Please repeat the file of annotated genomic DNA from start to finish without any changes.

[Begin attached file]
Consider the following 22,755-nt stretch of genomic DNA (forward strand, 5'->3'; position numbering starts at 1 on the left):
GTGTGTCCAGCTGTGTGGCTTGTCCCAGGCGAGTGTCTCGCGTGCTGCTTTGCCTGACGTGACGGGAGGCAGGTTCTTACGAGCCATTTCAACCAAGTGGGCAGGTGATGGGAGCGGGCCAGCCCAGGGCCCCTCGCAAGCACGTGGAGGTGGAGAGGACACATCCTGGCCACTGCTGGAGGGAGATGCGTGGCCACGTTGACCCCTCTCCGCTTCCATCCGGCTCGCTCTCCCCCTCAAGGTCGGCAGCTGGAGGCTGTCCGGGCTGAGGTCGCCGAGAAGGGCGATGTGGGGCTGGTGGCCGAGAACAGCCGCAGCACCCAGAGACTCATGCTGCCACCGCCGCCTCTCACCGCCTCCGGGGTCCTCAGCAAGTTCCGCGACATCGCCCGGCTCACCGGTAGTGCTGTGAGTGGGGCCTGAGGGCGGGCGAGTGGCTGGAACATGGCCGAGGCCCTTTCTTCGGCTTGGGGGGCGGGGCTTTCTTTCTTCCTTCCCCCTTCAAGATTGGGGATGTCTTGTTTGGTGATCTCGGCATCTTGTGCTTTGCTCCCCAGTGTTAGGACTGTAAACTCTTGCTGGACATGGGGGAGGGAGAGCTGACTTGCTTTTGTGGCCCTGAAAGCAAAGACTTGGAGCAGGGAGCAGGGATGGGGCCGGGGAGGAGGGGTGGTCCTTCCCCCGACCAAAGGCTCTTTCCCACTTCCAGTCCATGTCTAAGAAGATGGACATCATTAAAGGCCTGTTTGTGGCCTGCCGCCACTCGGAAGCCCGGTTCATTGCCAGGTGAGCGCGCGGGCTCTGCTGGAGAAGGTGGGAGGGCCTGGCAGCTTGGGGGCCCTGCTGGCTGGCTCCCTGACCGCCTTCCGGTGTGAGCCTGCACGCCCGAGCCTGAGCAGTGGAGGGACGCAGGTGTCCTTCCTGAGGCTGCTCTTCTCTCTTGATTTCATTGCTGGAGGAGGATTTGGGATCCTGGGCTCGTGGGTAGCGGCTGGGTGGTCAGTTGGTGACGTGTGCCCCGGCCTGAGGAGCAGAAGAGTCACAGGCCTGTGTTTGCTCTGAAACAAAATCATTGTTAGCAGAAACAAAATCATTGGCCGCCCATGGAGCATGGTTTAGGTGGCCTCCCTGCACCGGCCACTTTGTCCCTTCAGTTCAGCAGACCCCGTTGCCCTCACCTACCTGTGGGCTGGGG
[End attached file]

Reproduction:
Consider the following 22,755-nt stretch of genomic DNA (forward strand, 5'->3'; position numbering starts at 1 on the left):
GTGTGTCCAGCTGTGTGGCTTGTCCCAGGCGAGTGTCTCGCGTGCTGCTTTGCCTGACGTGACGGGAGGCAGGTTCTTACGAGCCATTTCAACCAAGTGGGCAGGTGATGGGAGCGGGCCAGCCCAGGGCCCCTCGCAAGCACGTGGAGGTGGAGAGGACACATCCTGGCCACTGCTGGAGGGAGATGCGTGGCCACGTTGACCCCTCTCCGCTTCCATCCGGCTCGCTCTCCCCCTCAAGGTCGGCAGCTGGAGGCTGTCCGGGCTGAGGTCGCCGAGAAGGGCGATGTGGGGCTGGTGGCCGAGAACAGCCGCAGCACCCAGAGACTCATGCTGCCACCGCCGCCTCTCACCGCCTCCGGGGTCCTCAGCAAGTTCCGCGACATCGCCCGGCTCACCGGTAGTGCTGTGAGTGGGGCCTGAGGGCGGGCGAGTGGCTGGAACATGGCCGAGGCCCTTTCTTCGGCTTGGGGGGCGGGGCTTTCTTTCTTCCTTCCCCCTTCAAGATTGGGGATGTCTTGTTTGGTGATCTCGGCATCTTGTGCTTTGCTCCCCAGTGTTAGGACTGTAAACTCTTGCTGGACATGGGGGAGGGAGAGCTGACTTGCTTTTGTGGCCCTGAAAGCAAAGACTTGGAGCAGGGAGCAGGGATGGGGCCGGGGAGGAGGGGTGGTCCTTCCCCCGACCAAAGGCTCTTTCCCACTTCCAGTCCATGTCTAAGAAGATGGACATCATTAAAGGCCTGTTTGTGGCCTGCCGCCACTCGGAAGCCCGGTTCATTGCCAGGTGAGCGCGCGGGCTCTGCTGGAGAAGGTGGGAGGGCCTGGCAGCTTGGGGGCCCTGCTGGCTGGCTCCCTGACCGCCTTCCGGTGTGAGCCTGCACGCCCGAGCCTGAGCAGTGGAGGGACGCAGGTGTCCTTCCTGAGGCTGCTCTTCTCTCTTGATTTCATTGCTGGAGGAGGATTTGGGATCCTGGGCTCGTGGGTAGCGGCTGGGTGGTCAGTTGGTGACGTGTGCCCCGGCCTGAGGAGCAGAAGAGTCACAGGCCTGTGTTTGCTCTGAAACAAAATCATTGTTAGCAGAAACAAAATCATTGGCCGCCCATGGAGCATGGTTTAGGTGGCCTCCCTGCACCGGCCACTTTGTCCCTTCAGTTCAGCAGACCCCGTTGCCCTCACCTACCTGTGGGCTGGGG